Sir Frederick Tudor
|Born||29 March 1863|
Stoke Damerel, Devon, England
|Died||14 April 1946 (aged 83)|
Dennistoun, Camberley, Surrey, England
|Years of service||1876–1922|
|Commands held||HMS Prometheus|
Royal Naval College, Greenwich
|Battles/wars||World War I|
|Awards||Knight Commander of the Order of the Bath|
Knight Commander of the Order of St Michael and St George
Order of the Sacred Treasure (1st Class) - Japan
Order of the Rising Sun (2nd Class) - Japan
Order of St. Anne (1st Class) - Russia
Order of the Striped Tiger (1st Class) - China
Early life and career
Tudor was born in Stoke Damerel, Devon, the son of Harrington Rogers Jones, of Harwich, and Henrietta Augusta Tudor, of Cork, Ireland. He came first in order of merit out of 42 candidates who passed the examination for naval cadetships in 1875. Jones was promoted to the rank of lieutenant with seniority of 29 March 1884. On 26 December 1890, he adopted his mother's maiden name and changed his surname to Tudor.
Tudor was promoted to the rank of commander on 31 December 1896. He was appointed an Assistant to the Director of Naval Ordnance from the same date. He was appointed to HMS Hannibal on 10 May 1898. Tudor was appointed in command of HMS Prometheus in early 1902, and was in command of this ship when she took part in the fleet review held at Spithead on 16 August 1902 for the coronation of King Edward VII. He subsequently held commands in HMS Challenger and HMS Superb.
After serving as Assistant Director of Naval Ordnance at the Admiralty from 1906 to 1909 he was given command of the Gunnery School at Whale Island in Portsmouth in 1910. He went on to be Director of Naval Ordnance and Torpedoes from 1912 to 1914.
He served in World War I as Third Sea Lord from 1914 to 1917 when he became Commander-in-Chief, China Station. Tudor was responsible for arranging the escape of refugees from Siberia through Japan and on to Canada. In 1917, he was awarded the Japanese Order of the Rising Sun, Gold and Silver Star, which represents the second highest of eight classes associated with the award. Notice of the King's permission to accept and to display this honour was duly published in the London Gazette. Tudor later became President of the Royal Naval College, Greenwich in 1920 before retiring in 1922.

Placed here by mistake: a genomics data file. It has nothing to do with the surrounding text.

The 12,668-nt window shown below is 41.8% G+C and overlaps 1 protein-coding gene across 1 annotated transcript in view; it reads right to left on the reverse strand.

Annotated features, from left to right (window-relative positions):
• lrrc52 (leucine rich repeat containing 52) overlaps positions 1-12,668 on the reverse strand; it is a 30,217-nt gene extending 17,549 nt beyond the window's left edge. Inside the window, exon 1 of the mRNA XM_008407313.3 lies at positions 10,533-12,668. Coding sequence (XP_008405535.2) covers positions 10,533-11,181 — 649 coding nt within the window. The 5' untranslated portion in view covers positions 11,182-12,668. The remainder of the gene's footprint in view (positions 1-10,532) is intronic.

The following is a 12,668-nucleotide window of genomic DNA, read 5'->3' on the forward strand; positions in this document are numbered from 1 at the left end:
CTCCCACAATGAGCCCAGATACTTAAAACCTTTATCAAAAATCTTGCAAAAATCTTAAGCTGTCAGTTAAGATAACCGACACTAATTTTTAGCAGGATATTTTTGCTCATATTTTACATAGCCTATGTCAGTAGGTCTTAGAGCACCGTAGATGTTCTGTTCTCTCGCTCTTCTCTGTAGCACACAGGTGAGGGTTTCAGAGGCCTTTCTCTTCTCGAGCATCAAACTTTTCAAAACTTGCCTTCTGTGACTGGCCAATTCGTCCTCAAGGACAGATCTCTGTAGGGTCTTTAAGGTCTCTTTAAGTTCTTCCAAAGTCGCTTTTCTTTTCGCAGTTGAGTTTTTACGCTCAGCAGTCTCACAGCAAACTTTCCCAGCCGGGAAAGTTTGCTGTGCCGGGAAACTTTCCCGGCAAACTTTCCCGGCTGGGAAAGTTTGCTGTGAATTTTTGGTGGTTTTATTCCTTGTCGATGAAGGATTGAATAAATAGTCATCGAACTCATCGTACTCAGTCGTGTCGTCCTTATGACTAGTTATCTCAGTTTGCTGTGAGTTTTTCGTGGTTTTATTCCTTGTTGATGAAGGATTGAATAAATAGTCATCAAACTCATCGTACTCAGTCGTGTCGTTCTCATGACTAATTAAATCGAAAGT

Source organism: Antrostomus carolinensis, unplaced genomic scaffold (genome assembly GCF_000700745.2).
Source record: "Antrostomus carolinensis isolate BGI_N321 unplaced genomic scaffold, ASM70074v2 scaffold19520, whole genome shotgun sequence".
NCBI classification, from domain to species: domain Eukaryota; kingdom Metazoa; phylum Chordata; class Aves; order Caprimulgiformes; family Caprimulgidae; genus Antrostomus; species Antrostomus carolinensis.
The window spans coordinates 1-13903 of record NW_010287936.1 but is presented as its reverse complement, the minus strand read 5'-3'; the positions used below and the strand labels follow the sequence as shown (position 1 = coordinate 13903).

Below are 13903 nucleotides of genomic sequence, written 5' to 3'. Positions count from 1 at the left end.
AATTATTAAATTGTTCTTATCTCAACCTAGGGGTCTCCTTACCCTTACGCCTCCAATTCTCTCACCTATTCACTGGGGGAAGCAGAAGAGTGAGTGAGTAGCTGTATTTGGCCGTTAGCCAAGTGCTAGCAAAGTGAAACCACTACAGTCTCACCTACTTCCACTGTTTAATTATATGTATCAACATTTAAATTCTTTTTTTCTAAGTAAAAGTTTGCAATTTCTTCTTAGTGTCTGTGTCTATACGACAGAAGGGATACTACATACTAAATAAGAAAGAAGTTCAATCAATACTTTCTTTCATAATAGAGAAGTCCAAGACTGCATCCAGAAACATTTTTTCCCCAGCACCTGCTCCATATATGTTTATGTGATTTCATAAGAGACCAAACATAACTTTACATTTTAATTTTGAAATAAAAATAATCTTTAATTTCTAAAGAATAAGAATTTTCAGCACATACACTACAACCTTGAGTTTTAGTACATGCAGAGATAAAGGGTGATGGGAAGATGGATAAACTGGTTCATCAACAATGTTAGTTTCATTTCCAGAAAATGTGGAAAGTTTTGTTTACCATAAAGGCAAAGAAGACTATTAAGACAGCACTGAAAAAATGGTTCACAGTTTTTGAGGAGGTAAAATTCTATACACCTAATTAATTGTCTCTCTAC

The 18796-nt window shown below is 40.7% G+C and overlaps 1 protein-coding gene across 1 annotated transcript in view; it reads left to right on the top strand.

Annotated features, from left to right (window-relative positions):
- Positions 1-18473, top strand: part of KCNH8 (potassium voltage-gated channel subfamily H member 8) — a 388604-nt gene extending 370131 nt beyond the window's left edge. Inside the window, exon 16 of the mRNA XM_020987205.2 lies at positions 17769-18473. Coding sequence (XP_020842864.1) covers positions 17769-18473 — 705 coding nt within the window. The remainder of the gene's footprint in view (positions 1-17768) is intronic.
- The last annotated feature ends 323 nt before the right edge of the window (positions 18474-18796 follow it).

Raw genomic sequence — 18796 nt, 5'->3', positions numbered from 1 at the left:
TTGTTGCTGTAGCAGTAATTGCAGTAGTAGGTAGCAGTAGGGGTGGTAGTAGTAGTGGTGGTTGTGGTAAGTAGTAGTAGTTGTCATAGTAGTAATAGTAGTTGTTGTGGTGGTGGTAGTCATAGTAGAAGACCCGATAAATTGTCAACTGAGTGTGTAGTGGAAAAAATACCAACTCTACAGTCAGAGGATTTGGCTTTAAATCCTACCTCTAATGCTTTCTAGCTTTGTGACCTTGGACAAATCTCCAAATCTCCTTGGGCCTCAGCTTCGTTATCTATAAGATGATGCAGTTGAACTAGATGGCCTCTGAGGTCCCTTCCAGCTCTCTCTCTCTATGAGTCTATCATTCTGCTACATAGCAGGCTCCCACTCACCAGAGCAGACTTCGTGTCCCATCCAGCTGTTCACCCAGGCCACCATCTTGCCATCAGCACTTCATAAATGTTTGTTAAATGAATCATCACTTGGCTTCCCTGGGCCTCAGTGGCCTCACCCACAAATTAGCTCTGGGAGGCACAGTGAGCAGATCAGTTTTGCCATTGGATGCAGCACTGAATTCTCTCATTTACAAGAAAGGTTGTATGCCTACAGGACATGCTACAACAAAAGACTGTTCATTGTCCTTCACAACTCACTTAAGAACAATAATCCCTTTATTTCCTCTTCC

- "Obituary: Admiral Sir Frederick Tudor". The Times. The Times Digital Archive. 15 April 1946. p. 7.
- "Naval and Military Intelligence" (Official Appointments and Notices). The Times. Saturday, 4 December 1875. Issue 28490, col A, p. 6.
- The London Gazette: no. 25352. p. 2085. 9 May 1884.
- The London Gazette: no. 26809. p. 3. 1 January 1897.
- "Naval & Military Intelligence" (Official Appointments and Notices). The Times. Friday, 22 January 1897. Issue 35107, col E, p. 11.
- "Naval & Military Intelligence" (Official Appointments and Notices). The Times. Monday, 2 May 1898. Issue 35505, col B, p. 12.
- "Naval & Military intelligence". The Times (36666). London. 16 January 1902. p. 7.
- "The Coronation - Naval Review". The Times (36845). London. 13 August 1902. p. 4.
- Liddell Hart Centre for Military Archives
- Order of the Rising Sun, conferred 1917 -- "No. 30363". The London Gazette (Supplement). 30 October 1917. p. 11322.
- Michael Occleshaw, The Romanov Conspiracies: The Romanovs and the House of Windsor, Orion, 1993, p. 176
- Occleshaw, Michael, The Romanov Conspiracies: The Romanovs and the House of Windsor, Orion, 1993, ISBN 1-85592-518-4
- The Dreadnought Project: Frederick Tudor
Sir Gordon Moore
| Third Sea Lord
Sir Lionel Halsey
Sir William Grant
| Commander-in-Chief, China Station
Sir Alexander Duff
Sir William Pakenham
| President, Royal Naval College, Greenwich
Sir Herbert Richmond
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